I was super excited to get a chance to chat with Lauren Duca, the witty, outspoken and occasionally controversial author of How To Start A Revolution, an accessible guide to fostering greater political engagement that’s also a brilliant look at the present-day alienation of the American voter. We talked about her book, politics, David Sedaris and what she’s reading today, among other subjects.
Let’s talk about How To Start A Revolution, which was probably my favorite political book of the year. What made you decide that you needed to write a book to further the cause of progressive politics considering that you already do so much with your articles, TV appearances and tweets? Why was a book so attractive to you?
Lauren: I went through this political awakening with Trump’s election, and it suddenly made no sense to be writing about anything other than politics. Freelancing is such a difficult feast-or-famine struggle, and it’s hard to find regular work writing about politics in what is pretty obviously a boys’ club of expertise. So I figured I would shoot my shot and I put together a plan for researching and reporting kind of ten different angles for how we had gotten to the dumpster fire of Trump’s election. Basically, my ask was “please let me spend all my time on this and just let me pay my rent and healthcare.” The sample chapter of that book proposal was my piece, Donald Trump Is Gaslighting America.
I’m really glad you decided to shoot your shot! How did How To Start A Revolution evolve from where the idea first germinated in your head?
When Donald Trump Is Gaslighting America took off in Teen Vogue, it started the conversation about disinformation coming out of the White House, but also whether or not young women care about politics. There was kind of this patronizing contemplation of that because just the idea of the article being in Teen Vogue was apparently very surprising to some old white men in media. I started to think about the ways in which young people’s political participation or lack thereof is framed as a matter of not caring. I had just undergone this political awakening and I knew that my experience wasn’t that I didn’t care before. I was socially justice minded and interested in the grand project of equality, but I just did not have the sense of agency and self-determination in terms of traditional politics. I felt as if government was something that was happening to me. That’s what became the foundation for unpacking the difference between alienation and apathy, and trying to provide pathways for people to have this “click” moment of understanding that we are the ones that must be doing the work of democracy. The fact that we’re not isn’t a matter of laziness but of a system that boxes out our voices and doesn’t invite us to the table, and then chastises us for not showing up.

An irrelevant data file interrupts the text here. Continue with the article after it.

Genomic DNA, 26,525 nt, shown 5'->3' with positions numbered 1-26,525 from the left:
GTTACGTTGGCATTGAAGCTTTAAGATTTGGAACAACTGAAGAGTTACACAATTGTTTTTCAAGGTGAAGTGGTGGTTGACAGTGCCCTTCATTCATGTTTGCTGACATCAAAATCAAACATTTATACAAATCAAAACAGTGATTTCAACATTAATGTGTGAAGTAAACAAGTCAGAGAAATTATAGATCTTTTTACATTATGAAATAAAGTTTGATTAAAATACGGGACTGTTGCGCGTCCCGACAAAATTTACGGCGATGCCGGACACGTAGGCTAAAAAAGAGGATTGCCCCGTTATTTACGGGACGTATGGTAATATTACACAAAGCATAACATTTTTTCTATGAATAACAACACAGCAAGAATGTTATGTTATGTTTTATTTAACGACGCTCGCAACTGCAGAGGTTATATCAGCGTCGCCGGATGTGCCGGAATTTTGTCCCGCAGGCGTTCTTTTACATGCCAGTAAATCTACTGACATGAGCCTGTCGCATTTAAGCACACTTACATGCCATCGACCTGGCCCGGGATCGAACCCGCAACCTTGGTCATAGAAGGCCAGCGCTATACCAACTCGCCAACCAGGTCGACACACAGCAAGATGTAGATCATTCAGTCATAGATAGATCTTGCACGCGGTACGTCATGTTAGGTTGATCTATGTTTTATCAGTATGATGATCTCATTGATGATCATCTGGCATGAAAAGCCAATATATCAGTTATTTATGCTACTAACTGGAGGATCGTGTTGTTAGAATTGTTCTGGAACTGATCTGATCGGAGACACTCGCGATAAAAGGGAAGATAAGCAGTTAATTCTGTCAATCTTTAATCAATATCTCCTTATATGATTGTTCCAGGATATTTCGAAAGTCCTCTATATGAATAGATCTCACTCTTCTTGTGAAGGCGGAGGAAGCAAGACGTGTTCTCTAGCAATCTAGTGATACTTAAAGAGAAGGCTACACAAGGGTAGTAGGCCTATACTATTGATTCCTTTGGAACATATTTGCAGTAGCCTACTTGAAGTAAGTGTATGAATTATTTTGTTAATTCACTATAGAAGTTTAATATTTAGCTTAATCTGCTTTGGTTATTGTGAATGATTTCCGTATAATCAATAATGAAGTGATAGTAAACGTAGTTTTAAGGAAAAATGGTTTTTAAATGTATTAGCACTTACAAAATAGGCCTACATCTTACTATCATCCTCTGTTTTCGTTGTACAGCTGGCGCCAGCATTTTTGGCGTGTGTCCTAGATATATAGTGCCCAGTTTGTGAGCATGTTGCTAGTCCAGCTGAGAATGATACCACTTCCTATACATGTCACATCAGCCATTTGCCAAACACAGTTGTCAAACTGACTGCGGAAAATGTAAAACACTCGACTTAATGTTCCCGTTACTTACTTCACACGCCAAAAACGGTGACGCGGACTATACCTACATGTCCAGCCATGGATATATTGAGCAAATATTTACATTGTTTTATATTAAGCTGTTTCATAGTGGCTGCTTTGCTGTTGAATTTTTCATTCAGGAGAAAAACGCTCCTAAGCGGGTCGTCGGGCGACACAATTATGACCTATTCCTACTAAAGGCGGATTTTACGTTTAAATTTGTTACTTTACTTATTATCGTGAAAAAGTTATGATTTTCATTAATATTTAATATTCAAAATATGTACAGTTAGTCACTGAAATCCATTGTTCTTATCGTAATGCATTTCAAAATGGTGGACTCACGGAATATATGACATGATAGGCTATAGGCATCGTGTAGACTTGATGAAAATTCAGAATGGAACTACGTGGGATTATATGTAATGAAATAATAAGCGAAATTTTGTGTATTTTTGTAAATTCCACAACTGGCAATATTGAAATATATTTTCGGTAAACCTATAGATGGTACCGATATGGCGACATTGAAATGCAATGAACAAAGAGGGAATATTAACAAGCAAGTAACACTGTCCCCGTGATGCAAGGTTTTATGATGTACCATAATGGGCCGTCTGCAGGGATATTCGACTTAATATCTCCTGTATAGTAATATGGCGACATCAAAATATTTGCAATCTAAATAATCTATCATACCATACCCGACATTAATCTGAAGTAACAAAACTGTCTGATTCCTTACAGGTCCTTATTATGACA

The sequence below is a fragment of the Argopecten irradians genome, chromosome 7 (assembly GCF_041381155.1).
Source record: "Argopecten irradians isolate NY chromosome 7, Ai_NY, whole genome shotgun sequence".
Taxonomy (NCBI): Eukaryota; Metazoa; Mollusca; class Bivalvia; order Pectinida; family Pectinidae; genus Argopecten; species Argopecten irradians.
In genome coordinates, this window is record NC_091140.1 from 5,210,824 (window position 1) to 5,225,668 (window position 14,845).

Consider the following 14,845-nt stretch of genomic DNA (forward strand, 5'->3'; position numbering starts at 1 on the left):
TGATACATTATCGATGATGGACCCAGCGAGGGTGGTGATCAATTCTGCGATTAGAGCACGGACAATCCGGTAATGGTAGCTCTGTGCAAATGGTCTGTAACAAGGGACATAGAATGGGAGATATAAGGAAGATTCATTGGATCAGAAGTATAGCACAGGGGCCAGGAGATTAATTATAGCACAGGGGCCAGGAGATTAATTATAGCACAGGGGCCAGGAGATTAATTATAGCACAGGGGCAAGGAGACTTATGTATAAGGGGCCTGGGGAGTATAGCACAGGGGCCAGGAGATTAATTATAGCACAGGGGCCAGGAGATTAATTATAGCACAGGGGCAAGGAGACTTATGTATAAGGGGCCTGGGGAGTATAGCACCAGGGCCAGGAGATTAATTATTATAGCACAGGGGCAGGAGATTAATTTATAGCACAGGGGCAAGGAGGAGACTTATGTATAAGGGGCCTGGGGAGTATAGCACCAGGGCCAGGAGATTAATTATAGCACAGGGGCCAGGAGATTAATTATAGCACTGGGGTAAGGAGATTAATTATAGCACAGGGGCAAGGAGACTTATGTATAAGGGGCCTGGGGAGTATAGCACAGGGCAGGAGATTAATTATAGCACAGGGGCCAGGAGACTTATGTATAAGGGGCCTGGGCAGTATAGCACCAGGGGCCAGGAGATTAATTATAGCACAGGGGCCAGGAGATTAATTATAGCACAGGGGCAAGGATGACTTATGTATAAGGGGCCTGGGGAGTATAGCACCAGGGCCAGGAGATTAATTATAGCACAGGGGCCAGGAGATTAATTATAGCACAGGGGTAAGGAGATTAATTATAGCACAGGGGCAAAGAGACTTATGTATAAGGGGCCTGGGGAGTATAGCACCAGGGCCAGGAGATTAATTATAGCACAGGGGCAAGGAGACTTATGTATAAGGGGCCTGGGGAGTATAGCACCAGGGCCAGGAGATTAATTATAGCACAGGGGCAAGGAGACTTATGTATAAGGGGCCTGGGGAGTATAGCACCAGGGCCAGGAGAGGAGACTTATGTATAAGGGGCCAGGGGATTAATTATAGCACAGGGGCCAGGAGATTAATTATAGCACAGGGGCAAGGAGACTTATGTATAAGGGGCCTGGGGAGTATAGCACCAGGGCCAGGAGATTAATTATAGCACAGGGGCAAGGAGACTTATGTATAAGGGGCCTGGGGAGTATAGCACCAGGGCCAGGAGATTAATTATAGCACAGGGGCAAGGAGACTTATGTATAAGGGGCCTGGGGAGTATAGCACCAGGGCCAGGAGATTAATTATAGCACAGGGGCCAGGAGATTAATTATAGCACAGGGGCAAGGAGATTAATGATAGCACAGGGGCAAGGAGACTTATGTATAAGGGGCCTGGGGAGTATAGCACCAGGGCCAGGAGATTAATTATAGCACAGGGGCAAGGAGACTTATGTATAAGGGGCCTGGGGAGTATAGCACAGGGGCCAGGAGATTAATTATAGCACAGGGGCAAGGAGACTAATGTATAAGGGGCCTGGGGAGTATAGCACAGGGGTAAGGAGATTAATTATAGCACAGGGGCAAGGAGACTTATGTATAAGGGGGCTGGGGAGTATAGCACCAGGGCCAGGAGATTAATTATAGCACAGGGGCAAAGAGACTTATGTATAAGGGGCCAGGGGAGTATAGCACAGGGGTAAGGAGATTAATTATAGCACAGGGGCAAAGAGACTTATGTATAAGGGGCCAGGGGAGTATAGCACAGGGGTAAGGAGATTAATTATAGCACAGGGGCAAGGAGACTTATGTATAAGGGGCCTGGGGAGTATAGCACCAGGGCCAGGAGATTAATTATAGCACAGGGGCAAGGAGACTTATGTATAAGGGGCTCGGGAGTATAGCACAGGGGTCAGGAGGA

I know you can’t see me just sitting here nodding my head, but it’s so true. [As an immigrant, I often wonder] why aren’t more Americans more engaged in the voting process, and not just young people, tho definitely young people. Reading your book and all the stuff about the political-industrial complex, I’m like “Oh my God. Of course!” As citizens, [we] have a vague idea of feeling alienated but having you put that into words so succinctly made everything (snaps fingers) click. And while How To Start A Revolution talks about how to help these people who want to become more politically engaged, do you have any thoughts on how we can reach young people who might be indifferent to politics because they’re still in the grip of the political-industrial complex’s manufactured alienation?
I think that the most critical way to click into political agency is to see concrete examples of people using their voice and affecting change, especially at the local level. Something I was really excited about in my research was Generation Citizen and the way that they’ve designed a program of action civics with democracy coaches training high school students for ten weeks, which is quite short and doesn’t require an expensive budget. It just relies on going through the steps of how do you cite a problem, find solutions and then pursue them. I think that a lot of what I was hearing in interviews of people who had undergone the awakening was this kind of fumbling to explain the state that came before. I felt similarly, where I almost couldn’t explain how I didn’t know what I didn’t know. One of my subjects said, “I understood that people could be going to town halls, but not that I should be doing that.” I think that the key to helping this click moment happen is as many concrete examples and ideally walking through the steps of it yourself. I tried to have the book operate on a couple of different levels and part of it is engineered to hopefully incite that click moment for someone who’s reading it and hasn’t had it yet. It’s hard, because how do you get someone to pick it up to begin with if they’re in that state? But I’m hoping that it can be handed to someone, they might consider it and it might be able to incite the awakening.